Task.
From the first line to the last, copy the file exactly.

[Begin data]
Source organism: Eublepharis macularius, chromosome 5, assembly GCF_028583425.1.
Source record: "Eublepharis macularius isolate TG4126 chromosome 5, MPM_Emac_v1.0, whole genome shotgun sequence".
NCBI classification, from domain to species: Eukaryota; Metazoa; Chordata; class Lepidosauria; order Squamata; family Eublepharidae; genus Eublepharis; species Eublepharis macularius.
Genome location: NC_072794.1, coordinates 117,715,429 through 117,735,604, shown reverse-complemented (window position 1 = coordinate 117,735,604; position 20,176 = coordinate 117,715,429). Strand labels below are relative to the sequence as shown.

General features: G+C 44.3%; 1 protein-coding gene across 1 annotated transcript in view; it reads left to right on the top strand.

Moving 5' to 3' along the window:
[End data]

Source organism: Eublepharis macularius, chromosome 5, assembly GCF_028583425.1.
Source record: "Eublepharis macularius isolate TG4126 chromosome 5, MPM_Emac_v1.0, whole genome shotgun sequence".
NCBI classification, from domain to species: Eukaryota; Metazoa; Chordata; class Lepidosauria; order Squamata; family Eublepharidae; genus Eublepharis; species Eublepharis macularius.
Genome location: NC_072794.1, coordinates 117,715,429 through 117,735,604, shown reverse-complemented (window position 1 = coordinate 117,735,604; position 20,176 = coordinate 117,715,429). Strand labels below are relative to the sequence as shown.

General features: G+C 44.3%; 1 protein-coding gene across 1 annotated transcript in view; it reads left to right on the top strand.

Moving 5' to 3' along the window: